Abstract [en]

    Additive interaction can be of importance for public health interventions and it is commonly defined using binary exposures. There has been expansions of the models to also include continuous exposures, which could lead to better and more precise estimations of the effect of interventions. In this paper we define the intervention for a continuous exposure as a monotonic function. Based on this function for the interventions we prove that there is no model for estimating additive interactions with continuous exposures for which it holds that; (i) both exposures have marginal effects and no additive interaction on the exposure level for both exposures, (ii) neither exposure has marginal effect and there is additive interaction between the exposures. We also show that a logistic regression model for continuous exposures will always produce additive interaction if both exposures have marginal effects.

    Download full text (pdf)
    AdditiveInteractionContinuous
  • 19.
    Berglund, Daniel
    et al.
    KTH, School of Engineering Sciences (SCI), Mathematics (Dept.), Mathematical Statistics.
    Koski, Timo
    KTH, School of Engineering Sciences (SCI), Mathematics (Dept.), Mathematical Statistics.
    On Probabilistic Multifactor Potential Outcome ModelsManuscript (preprint) (Other academic)
    Abstract [en]

    The sufficient cause framework describes how sets of sufficient causes are responsible for causing some event or outcome. It is known that it is closely connected with Boolean functions. In this paper we define this relation formally, and show how it can be used together with Fourier expansion of the Boolean functions to lead to new insights. The main result is a probibalistic version of the multifactor potential outcome model based on independence of causal influence models and Bayesian networks.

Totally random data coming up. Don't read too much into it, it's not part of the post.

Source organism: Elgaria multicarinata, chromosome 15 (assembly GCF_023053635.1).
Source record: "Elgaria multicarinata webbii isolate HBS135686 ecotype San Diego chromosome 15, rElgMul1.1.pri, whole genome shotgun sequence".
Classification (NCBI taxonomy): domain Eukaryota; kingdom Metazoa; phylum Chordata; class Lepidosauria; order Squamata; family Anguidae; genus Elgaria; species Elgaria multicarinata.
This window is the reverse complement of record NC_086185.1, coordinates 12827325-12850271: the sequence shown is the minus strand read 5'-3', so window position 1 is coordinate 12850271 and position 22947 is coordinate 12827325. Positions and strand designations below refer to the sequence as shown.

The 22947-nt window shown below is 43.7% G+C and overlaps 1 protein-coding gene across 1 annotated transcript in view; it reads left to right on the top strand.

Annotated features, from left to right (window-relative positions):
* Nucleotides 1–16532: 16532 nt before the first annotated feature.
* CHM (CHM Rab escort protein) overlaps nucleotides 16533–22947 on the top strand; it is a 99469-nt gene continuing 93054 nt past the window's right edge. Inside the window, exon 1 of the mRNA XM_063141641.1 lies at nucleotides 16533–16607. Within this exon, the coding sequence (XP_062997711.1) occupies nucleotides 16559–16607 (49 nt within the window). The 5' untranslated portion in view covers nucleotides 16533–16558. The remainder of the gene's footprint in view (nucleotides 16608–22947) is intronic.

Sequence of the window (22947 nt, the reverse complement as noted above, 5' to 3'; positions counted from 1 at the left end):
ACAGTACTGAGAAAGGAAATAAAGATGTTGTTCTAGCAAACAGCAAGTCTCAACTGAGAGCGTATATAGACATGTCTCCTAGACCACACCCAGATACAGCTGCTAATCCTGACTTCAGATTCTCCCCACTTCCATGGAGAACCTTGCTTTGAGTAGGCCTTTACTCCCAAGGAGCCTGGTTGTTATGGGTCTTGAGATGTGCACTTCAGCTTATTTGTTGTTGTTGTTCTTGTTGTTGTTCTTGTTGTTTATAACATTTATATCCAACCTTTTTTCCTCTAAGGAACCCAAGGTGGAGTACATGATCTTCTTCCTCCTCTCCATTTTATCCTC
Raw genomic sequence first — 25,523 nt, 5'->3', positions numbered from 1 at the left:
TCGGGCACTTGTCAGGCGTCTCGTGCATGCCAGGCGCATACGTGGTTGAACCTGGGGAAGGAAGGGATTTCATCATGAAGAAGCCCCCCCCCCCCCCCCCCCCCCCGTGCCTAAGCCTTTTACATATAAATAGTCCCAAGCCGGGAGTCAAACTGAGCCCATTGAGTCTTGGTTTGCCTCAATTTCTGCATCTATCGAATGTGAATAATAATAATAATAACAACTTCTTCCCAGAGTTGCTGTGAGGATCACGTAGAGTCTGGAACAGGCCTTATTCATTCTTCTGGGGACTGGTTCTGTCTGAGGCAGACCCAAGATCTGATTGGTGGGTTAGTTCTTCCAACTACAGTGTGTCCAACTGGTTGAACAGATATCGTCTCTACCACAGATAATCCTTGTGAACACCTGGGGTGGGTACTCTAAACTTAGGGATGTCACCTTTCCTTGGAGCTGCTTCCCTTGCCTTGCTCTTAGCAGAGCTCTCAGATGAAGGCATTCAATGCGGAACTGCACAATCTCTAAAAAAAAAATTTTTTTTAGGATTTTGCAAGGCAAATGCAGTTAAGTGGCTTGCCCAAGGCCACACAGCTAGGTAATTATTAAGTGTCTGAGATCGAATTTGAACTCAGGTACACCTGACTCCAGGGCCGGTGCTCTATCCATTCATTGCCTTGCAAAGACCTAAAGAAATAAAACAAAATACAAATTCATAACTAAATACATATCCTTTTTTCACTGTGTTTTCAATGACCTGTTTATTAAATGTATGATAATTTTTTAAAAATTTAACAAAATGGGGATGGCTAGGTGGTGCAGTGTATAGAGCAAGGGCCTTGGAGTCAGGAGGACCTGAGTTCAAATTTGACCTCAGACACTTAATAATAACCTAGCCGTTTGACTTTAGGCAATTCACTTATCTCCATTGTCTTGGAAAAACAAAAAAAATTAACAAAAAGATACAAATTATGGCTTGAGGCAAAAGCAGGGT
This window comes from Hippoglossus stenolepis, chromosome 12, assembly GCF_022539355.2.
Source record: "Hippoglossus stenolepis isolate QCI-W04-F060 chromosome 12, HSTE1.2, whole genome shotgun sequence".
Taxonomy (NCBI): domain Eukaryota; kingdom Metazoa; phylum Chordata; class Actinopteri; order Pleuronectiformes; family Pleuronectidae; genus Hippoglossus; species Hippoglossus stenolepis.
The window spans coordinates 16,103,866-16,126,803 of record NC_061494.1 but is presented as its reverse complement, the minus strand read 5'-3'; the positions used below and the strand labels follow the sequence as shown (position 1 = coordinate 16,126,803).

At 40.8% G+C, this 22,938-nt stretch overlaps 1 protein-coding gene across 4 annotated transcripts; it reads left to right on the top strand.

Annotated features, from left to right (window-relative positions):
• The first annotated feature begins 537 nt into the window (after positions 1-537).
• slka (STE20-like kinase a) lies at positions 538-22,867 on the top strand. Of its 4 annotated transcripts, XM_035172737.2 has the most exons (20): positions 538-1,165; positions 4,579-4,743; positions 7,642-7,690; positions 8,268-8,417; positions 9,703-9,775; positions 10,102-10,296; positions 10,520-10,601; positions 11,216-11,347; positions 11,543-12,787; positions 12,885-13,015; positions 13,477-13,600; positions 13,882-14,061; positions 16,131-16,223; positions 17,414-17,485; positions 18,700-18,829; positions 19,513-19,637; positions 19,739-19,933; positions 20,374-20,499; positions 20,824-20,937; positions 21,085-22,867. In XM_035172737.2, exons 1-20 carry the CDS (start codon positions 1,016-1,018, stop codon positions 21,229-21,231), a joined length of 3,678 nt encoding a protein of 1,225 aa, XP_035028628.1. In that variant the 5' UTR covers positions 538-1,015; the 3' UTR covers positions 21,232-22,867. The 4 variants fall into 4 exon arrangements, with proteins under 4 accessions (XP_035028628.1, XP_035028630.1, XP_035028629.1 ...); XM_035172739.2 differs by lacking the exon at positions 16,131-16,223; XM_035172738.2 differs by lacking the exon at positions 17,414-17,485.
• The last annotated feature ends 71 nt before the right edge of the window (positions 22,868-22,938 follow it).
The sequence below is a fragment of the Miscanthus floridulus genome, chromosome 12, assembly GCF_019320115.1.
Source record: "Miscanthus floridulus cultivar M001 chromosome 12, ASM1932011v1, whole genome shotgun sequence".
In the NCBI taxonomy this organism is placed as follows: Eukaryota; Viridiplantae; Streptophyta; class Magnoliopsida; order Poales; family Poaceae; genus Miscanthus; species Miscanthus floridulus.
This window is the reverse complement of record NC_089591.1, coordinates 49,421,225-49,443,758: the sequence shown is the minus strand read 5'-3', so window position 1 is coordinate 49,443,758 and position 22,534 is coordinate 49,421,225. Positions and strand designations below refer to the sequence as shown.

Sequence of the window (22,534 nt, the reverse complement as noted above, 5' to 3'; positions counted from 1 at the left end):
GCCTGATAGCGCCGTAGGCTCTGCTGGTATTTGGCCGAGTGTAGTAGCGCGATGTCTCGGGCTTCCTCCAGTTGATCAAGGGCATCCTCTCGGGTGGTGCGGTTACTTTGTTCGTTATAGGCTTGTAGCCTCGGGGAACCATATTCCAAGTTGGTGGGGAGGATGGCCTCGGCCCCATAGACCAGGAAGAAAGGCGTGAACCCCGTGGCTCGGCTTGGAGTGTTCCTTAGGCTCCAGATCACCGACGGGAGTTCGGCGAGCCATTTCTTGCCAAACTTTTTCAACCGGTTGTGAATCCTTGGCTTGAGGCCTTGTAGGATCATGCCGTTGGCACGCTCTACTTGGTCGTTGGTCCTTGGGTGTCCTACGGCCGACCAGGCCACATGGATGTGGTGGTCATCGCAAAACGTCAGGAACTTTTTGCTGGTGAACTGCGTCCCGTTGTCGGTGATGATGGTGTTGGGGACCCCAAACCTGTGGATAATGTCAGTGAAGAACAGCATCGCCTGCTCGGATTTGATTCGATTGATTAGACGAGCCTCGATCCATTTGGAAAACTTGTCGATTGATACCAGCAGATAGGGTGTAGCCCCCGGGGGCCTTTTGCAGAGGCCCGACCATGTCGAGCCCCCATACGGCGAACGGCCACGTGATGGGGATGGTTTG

Download full text (pdf)
    ProbabilisticMultifactorPO
  • 20.
    Berglund, Daniel
    et al.
    KTH, School of Engineering Sciences (SCI), Mathematics (Dept.), Mathematical Statistics.
    Westerlind, Helga
    Department of Medicine, Karolinska Institutet.
    Koski, Timo
    KTH, School of Engineering Sciences (SCI), Mathematics (Dept.), Mathematical Statistics.
    Measures of Additive Interactionand Effect DirectionManuscript (preprint) (Other academic)
    Abstract [en]

    Measures for additive interaction are defined using risk ratios. These ratios need to be modeled so that all combinations of the exposures are harmful, as the scale between protective and harmful factors differs. This remodeling is referred to as recoding. Previously, recoding has been thought of as random. In this paper, we will examine and discuss the impact of recoding in studies with small effect sizes, such as genome wide association studies, and the impact recoding has on significance testing.

    Download full text (pdf)
    AdditiveInteractionEffectDirection
  • 21. Bhowmick, S.
    et al.
    Halder, D.
    Chatterjee, D.
    Nriagu, J.
    Guha Mazumder, D. N.
    Bhattacharya, Prosun
    KTH, School of Architecture and the Built Environment (ABE), Sustainable development, Environmental science and Engineering.
    Iglesias, M.
    Saliva as a biomarker of arsenic exposure2014In: One Century of the Discovery of Arsenicosis in Latin America (1914-2014): As 2014 - Proceedings of the 5th International Congress on Arsenic in the Environment, CRC Press, 2014, p. 540-542Conference paper (Refereed)
    Abstract [en]